Justerini & Brooks

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Justerini & Brooks Ltd.
Industry Manufacturing and distillation of liquors and wine
Headquarters London, United Kingdom
Products Distilled and blended liquors, wine
Website justerinis.com

Justerini & Brooks (originally called Johnson & Justerini) is an alcoholic beverage company founded in 1749 in the City of London to deliver fine blended scotch whisky, wine and spirits to various aristocratic households. The firm has been a supplier to every British monarch [1] since the coronation of King George III in 1761. In 1831, Johnson & Justerini was bought by Alfred Brooks and renamed Justerini & Brooks .

Today, Justerini & Brooks sells to restaurants, hotels and private individuals.[2] The firm also represents leading winemakers and chateaux including Domaine du Comte Liger Belair from La Romanée, Pétrus, Château Lafleur, Bruno Clair, Didier Dagueneau, Weingut Joh. Jos. Prüm, Domaine Weinbach and Altare in Barolo. The firm is also known for developing the J&B Rare blended Scotch whisky.

Justerini & Brooks is owned by multinational Diageo plc.[3]


J&B Rare Blend, the standard J&B whisky brand, is a blend of forty-two Scottish malt and grain whiskies. It has an ABV of 40%. Single malts Knockando, Auchroisk and Glen Spey are at its heart.[4] In terms of flavour, its closest competitor is Cutty Sark.[5] It is aimed mainly for the export market and is available in a few different variants in Europe, America and Korea.

Furthermore, J&B's portfolio includes:

  • J&B Reserve 15-year-old
  • Jet 12-year-old
  • Exception (a pure malt limited to France)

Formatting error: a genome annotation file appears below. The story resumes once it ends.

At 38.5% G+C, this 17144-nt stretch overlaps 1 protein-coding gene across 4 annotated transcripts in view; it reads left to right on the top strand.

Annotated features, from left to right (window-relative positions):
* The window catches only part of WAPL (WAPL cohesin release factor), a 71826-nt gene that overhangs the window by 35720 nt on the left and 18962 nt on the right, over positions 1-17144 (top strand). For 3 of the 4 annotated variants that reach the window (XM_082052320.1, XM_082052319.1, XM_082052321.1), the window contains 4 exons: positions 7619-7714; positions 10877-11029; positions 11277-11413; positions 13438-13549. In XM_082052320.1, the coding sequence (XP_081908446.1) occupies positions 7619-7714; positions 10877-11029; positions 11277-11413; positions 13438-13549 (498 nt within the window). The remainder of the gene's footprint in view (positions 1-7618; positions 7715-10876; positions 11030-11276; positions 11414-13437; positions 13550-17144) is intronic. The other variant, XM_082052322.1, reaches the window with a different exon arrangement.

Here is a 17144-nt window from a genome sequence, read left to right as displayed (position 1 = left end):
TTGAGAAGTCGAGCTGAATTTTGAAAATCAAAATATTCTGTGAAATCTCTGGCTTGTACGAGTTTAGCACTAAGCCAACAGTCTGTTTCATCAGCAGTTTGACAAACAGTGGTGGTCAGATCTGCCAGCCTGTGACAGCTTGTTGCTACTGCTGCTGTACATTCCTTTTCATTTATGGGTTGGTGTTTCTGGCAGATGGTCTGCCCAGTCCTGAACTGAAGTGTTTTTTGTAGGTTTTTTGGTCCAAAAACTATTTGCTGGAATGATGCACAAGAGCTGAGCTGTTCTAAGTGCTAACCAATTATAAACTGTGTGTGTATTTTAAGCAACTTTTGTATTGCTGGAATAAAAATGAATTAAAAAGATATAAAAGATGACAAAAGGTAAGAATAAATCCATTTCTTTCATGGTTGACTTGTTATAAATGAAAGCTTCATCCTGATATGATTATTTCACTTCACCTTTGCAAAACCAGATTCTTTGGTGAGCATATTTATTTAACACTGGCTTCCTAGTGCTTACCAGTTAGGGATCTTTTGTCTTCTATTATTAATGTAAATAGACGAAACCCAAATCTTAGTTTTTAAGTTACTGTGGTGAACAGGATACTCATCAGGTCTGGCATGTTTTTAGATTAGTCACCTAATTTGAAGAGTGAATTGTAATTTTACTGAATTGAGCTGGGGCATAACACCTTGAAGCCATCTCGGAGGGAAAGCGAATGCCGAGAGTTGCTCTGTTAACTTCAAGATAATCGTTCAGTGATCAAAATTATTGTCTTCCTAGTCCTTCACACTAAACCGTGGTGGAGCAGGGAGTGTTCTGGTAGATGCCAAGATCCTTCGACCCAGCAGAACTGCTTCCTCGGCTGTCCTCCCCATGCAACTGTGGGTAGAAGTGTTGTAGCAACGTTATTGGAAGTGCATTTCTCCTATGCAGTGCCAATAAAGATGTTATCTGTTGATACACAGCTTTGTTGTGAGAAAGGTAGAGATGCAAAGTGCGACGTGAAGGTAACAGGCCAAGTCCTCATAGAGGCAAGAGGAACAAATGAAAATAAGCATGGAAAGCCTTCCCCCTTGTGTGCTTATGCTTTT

Justerini & Brooks

In 1749, Giacomo Justerini (or Giustarini) from Bologna, fell in love with an opera singer and followed her to London, bringing with him a number of recipes for liqueurs created by his uncle, who was a distiller. He found an English partner, George Johnson, and together they set up as wine merchants. In 1760, Justerini returned to his native land after selling the business to Johnson. That same year, King George III honoured the firm with the first of its eight Royal Warrants.[6]

In 1831, the business was bought by Alfred Brooks, a gentleman of means - it was said that his St John's Wood gardens were sufficiently large to include a snipe shoot. The firm became Justerini & Brooks, and its headquarters were established in Regent's Park. Charles Dickens was an early customer.[7]

Seeing the potential of blended whisky, J&B was one of the first London spirits merchants to buy up stocks of mature malt whisky and create its own "house" blend. This was named Club (and is still available from J&B's shops in St. James's Street, London and Alva Street, Edinburgh). During Prohibition the company was promoting a brand they had created specifically for the American market, J&B Rare, and when Prohibition came to an end in 1933, their activities began to pay dividends in and around New York City.

In the early 1950s J&B merged with another company to form United Wine Traders. In 1962, UWT merged with gin producer W&A Gilbey to form International Distillers & Vintners. In 1963 bottling of J&B was carried out at the Strathleven Bonded Warehouse plant in Dumbarton, opened by Edward Heath, helping J&B win six Queens awards for export.

IDV became part of Grand Metropolitan in 1972, that merged with Guinness to become Diageo. Bottling was moved in 2000. Today J&B is the second best selling blended whisky in the world, after Johnnie Walker.


J&B is authorized to be commercialized in:

In popular culture[edit]

Throughout the 1970s, J&B whisky bottles cropped up with remarkable regularity in Italian poliziotteschi, commedia sexy all'italiana and particularly giallo films as a signifier of cosmopolitan prosperity, sophistication and virility, probably influenced by the brand's popularity among the Italian American "Rat Pack" celebrities Frank Sinatra and Dean Martin.[8]


  1. ^ "Royal Warrant Holders Association". royalwarrant.org. Retrieved 2016-09-13. 
  2. ^ "Wines". Diageo.com. Retrieved 2013-08-20. 
  3. ^ "Diageo Brands". diageo.com. Retrieved 2016-09-13. 
  4. ^ Great Whiskies. Dorling Kindersley. 2011. p. 196. ISBN 978-1-4053-6018-0. 
  5. ^ Whisky Opus. Dorling Kindersley. 2012. p. 66. ISBN 978-1-4093-7580-7. 
  6. ^ "Justerini and Brooks Whisky". Master of Malt. Retrieved 2013-08-20. 
  7. ^ "Justerini & Brooks - Our Royal Warrants". Justerinis.com. Retrieved 2013-08-20. 
  8. ^ Mikel J. Koven, La Dolce Morte: Vernacular Cinema and the Italian Giallo Film, The Scarecrow Press, Inc., 2006, pages 49-50.

External links[edit]